The Pulse

Is India’s Ruling BJP Getting Jittery?

Recent Features

The Pulse | Politics | South Asia

Is India’s Ruling BJP Getting Jittery?

The Modi government has announced a special session of Parliament. Is it planning to advance general elections?

Is India’s Ruling BJP Getting Jittery?

Leaders from the opposition INDIA alliance sit for a press briefing in Mumbai, India, Sept. 1, 2023.

Credit: AP Photo/Rajanish Kakade

India’s 28-party opposition front, the Indian National Developmental Inclusive Alliance or INDIA, passed its first electoral test last week, with some key victories in assembly by-polls.

Of the seven constituencies in six states that voted on September 5, constituents of the INDIA bloc bagged four. The ruling Bharatiya Janata Party (BJP)-led National Democratic Alliance (NDA) won three seats.

This is the first electoral face-off between the NDA and the INDIA bloc since the formation of the latter in Bengaluru on July 18. The opposition bloc passed the test well.

Of the INDIA bloc’s four victories, the most significant was in the Ghosi assembly seat in Uttar Pradesh. Uttar Pradesh accounts for a fifth of all seats in the Lok Sabha, the lower house of Parliament. It is a BJP stronghold. In 2019, the NDA won 64 of 80 seats from the state, and in state assembly elections to the state assembly last year, it swept back to power with 255 seats in the 403-member legislature.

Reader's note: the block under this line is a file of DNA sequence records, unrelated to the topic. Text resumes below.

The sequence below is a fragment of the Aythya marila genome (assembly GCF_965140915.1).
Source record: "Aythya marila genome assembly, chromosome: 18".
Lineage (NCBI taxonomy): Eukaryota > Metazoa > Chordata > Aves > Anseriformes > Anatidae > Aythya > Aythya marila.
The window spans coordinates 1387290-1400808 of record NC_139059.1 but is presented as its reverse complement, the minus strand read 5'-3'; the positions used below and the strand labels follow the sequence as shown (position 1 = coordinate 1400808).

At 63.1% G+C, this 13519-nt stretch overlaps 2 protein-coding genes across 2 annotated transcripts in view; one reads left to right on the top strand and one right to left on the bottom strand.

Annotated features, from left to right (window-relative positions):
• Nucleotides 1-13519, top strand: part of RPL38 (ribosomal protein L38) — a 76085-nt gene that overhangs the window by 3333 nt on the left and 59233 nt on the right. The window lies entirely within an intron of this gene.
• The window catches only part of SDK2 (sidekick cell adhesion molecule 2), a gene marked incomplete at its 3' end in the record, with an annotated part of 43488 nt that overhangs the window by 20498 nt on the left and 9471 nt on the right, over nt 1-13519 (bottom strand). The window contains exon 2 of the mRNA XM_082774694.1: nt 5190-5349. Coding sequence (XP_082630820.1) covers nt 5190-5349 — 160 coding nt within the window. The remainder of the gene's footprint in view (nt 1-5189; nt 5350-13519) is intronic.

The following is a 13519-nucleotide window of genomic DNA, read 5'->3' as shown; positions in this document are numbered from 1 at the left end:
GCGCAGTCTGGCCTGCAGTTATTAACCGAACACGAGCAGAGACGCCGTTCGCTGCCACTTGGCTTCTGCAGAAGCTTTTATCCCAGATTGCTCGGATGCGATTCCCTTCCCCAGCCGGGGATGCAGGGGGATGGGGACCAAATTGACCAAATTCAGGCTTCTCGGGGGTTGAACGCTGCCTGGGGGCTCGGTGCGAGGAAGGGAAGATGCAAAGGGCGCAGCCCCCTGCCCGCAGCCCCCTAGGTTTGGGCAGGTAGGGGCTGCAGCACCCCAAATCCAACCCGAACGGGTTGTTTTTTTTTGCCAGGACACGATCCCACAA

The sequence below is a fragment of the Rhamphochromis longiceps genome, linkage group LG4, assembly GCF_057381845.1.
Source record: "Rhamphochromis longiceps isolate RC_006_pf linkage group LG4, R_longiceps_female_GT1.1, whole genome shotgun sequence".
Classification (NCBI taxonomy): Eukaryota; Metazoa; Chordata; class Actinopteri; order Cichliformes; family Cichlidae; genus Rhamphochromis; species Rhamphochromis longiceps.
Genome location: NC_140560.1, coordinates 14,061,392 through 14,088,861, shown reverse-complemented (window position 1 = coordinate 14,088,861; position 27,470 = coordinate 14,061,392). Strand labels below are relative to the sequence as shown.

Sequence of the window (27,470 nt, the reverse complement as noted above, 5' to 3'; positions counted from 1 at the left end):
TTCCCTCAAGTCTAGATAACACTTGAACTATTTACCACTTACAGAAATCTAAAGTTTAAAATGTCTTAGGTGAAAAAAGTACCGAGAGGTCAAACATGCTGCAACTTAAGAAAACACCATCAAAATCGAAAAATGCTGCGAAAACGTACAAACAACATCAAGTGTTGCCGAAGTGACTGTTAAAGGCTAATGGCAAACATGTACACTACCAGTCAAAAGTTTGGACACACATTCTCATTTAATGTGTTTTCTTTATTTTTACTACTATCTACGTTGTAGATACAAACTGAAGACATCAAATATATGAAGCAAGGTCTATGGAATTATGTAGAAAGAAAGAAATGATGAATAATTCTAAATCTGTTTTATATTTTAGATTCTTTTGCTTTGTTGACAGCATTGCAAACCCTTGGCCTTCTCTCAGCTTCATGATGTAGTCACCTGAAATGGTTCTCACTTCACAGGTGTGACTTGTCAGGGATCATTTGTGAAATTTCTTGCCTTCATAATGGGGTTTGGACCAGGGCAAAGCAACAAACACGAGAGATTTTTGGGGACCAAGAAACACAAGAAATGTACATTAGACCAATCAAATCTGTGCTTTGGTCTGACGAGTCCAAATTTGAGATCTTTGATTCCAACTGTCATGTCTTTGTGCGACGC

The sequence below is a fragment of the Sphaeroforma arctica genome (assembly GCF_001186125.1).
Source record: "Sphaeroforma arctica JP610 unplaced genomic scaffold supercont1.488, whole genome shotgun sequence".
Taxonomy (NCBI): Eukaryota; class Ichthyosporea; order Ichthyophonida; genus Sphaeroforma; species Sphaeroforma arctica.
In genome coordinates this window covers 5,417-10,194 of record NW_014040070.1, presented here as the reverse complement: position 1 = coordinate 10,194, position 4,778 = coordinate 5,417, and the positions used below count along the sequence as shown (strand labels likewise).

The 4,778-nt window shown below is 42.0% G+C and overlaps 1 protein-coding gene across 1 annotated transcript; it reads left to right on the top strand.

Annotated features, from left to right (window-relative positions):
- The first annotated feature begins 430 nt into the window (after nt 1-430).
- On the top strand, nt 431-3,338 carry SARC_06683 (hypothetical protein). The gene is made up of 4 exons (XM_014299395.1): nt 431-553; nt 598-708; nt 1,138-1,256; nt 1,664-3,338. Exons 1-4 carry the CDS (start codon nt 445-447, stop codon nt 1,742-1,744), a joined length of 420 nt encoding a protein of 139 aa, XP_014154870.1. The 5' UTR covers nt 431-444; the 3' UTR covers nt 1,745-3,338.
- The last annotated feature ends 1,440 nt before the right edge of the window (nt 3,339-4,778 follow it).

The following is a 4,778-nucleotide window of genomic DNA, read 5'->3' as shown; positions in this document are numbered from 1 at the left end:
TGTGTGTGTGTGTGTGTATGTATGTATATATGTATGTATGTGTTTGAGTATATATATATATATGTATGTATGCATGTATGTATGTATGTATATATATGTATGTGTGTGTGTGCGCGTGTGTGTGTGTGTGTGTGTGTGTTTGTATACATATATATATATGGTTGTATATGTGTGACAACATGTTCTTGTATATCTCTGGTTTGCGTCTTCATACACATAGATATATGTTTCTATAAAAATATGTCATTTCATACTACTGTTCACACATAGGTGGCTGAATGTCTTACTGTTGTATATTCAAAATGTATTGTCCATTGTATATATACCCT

Chief Minister Yogi Adityanath has tightened his grip over power in Uttar Pradesh through his liberal use of strong-arm tactics, bulldozer politics, and intimidation of opponents. Breaching the BJP fortress in the state was therefore widely seen as near impossible.